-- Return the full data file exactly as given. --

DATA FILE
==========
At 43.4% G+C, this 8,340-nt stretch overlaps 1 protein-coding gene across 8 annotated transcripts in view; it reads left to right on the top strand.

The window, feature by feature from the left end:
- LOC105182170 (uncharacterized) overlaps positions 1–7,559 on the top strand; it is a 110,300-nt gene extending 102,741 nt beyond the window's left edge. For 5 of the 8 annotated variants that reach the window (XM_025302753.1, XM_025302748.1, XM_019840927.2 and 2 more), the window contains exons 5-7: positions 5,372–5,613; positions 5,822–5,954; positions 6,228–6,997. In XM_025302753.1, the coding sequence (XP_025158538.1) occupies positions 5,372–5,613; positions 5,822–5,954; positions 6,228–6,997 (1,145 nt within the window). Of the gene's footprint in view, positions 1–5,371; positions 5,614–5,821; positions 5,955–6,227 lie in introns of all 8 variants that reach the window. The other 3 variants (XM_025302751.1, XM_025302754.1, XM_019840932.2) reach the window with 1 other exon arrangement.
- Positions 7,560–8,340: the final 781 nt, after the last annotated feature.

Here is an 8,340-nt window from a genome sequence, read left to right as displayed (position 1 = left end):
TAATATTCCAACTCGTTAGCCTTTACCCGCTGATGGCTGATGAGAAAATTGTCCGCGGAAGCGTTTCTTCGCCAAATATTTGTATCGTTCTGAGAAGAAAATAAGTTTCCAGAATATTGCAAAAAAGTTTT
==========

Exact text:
At 43.4% G+C, this 8,340-nt stretch overlaps 1 protein-coding gene across 8 annotated transcripts in view; it reads left to right on the top strand.

The window, feature by feature from the left end:
- LOC105182170 (uncharacterized) overlaps positions 1–7,559 on the top strand; it is a 110,300-nt gene extending 102,741 nt beyond the window's left edge. For 5 of the 8 annotated variants that reach the window (XM_025302753.1, XM_025302748.1, XM_019840927.2 and 2 more), the window contains exons 5-7: positions 5,372–5,613; positions 5,822–5,954; positions 6,228–6,997. In XM_025302753.1, the coding sequence (XP_025158538.1) occupies positions 5,372–5,613; positions 5,822–5,954; positions 6,228–6,997 (1,145 nt within the window). Of the gene's footprint in view, positions 1–5,371; positions 5,614–5,821; positions 5,955–6,227 lie in introns of all 8 variants that reach the window. The other 3 variants (XM_025302751.1, XM_025302754.1, XM_019840932.2) reach the window with 1 other exon arrangement.
- Positions 7,560–8,340: the final 781 nt, after the last annotated feature.

Here is an 8,340-nt window from a genome sequence, read left to right as displayed (position 1 = left end):
TAATATTCCAACTCGTTAGCCTTTACCCGCTGATGGCTGATGAGAAAATTGTCCGCGGAAGCGTTTCTTCGCCAAATATTTGTATCGTTCTGAGAAGAAAATAAGTTTCCAGAATATTGCAAAAAAGTTTT